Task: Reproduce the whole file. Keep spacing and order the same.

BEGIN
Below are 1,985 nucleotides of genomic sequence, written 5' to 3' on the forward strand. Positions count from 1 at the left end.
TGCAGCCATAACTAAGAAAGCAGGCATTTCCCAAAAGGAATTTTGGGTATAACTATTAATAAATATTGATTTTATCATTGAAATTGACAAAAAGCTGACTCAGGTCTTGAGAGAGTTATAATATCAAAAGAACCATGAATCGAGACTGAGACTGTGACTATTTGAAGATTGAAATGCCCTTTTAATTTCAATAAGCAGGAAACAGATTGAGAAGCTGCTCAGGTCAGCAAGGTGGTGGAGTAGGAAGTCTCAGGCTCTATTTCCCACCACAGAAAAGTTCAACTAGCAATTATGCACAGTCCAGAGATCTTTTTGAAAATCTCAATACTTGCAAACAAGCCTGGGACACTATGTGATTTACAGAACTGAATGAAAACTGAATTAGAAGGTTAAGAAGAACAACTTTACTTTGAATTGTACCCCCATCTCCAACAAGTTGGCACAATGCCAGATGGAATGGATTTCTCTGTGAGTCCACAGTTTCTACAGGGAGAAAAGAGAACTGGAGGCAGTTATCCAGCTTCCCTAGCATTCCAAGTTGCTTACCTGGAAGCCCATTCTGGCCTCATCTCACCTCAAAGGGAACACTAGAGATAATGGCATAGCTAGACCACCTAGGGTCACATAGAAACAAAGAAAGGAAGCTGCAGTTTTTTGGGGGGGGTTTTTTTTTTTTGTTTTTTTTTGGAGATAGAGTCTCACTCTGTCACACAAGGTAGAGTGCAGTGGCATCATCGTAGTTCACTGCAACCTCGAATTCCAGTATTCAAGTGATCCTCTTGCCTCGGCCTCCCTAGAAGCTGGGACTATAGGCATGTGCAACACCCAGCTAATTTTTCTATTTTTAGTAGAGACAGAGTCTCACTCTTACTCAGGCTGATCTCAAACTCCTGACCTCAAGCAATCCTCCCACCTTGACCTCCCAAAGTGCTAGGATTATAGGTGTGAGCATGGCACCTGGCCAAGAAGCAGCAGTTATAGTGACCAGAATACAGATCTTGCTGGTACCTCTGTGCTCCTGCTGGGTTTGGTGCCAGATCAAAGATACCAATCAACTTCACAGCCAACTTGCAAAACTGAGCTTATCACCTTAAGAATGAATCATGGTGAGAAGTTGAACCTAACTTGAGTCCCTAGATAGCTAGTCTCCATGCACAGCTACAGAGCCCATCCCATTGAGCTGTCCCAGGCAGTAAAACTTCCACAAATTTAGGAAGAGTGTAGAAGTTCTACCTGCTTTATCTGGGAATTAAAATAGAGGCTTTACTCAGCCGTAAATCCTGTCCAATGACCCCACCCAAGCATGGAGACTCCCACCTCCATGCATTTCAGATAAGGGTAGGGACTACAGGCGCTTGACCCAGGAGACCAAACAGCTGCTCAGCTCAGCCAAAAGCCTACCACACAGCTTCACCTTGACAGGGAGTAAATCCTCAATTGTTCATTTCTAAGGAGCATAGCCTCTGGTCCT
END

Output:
Below are 1,985 nucleotides of genomic sequence, written 5' to 3' on the forward strand. Positions count from 1 at the left end.
TGCAGCCATAACTAAGAAAGCAGGCATTTCCCAAAAGGAATTTTGGGTATAACTATTAATAAATATTGATTTTATCATTGAAATTGACAAAAAGCTGACTCAGGTCTTGAGAGAGTTATAATATCAAAAGAACCATGAATCGAGACTGAGACTGTGACTATTTGAAGATTGAAATGCCCTTTTAATTTCAATAAGCAGGAAACAGATTGAGAAGCTGCTCAGGTCAGCAAGGTGGTGGAGTAGGAAGTCTCAGGCTCTATTTCCCACCACAGAAAAGTTCAACTAGCAATTATGCACAGTCCAGAGATCTTTTTGAAAATCTCAATACTTGCAAACAAGCCTGGGACACTATGTGATTTACAGAACTGAATGAAAACTGAATTAGAAGGTTAAGAAGAACAACTTTACTTTGAATTGTACCCCCATCTCCAACAAGTTGGCACAATGCCAGATGGAATGGATTTCTCTGTGAGTCCACAGTTTCTACAGGGAGAAAAGAGAACTGGAGGCAGTTATCCAGCTTCCCTAGCATTCCAAGTTGCTTACCTGGAAGCCCATTCTGGCCTCATCTCACCTCAAAGGGAACACTAGAGATAATGGCATAGCTAGACCACCTAGGGTCACATAGAAACAAAGAAAGGAAGCTGCAGTTTTTTGGGGGGGGTTTTTTTTTTTTGTTTTTTTTTGGAGATAGAGTCTCACTCTGTCACACAAGGTAGAGTGCAGTGGCATCATCGTAGTTCACTGCAACCTCGAATTCCAGTATTCAAGTGATCCTCTTGCCTCGGCCTCCCTAGAAGCTGGGACTATAGGCATGTGCAACACCCAGCTAATTTTTCTATTTTTAGTAGAGACAGAGTCTCACTCTTACTCAGGCTGATCTCAAACTCCTGACCTCAAGCAATCCTCCCACCTTGACCTCCCAAAGTGCTAGGATTATAGGTGTGAGCATGGCACCTGGCCAAGAAGCAGCAGTTATAGTGACCAGAATACAGATCTTGCTGGTACCTCTGTGCTCCTGCTGGGTTTGGTGCCAGATCAAAGATACCAATCAACTTCACAGCCAACTTGCAAAACTGAGCTTATCACCTTAAGAATGAATCATGGTGAGAAGTTGAACCTAACTTGAGTCCCTAGATAGCTAGTCTCCATGCACAGCTACAGAGCCCATCCCATTGAGCTGTCCCAGGCAGTAAAACTTCCACAAATTTAGGAAGAGTGTAGAAGTTCTACCTGCTTTATCTGGGAATTAAAATAGAGGCTTTACTCAGCCGTAAATCCTGTCCAATGACCCCACCCAAGCATGGAGACTCCCACCTCCATGCATTTCAGATAAGGGTAGGGACTACAGGCGCTTGACCCAGGAGACCAAACAGCTGCTCAGCTCAGCCAAAAGCCTACCACACAGCTTCACCTTGACAGGGAGTAAATCCTCAATTGTTCATTTCTAAGGAGCATAGCCTCTGGTCCT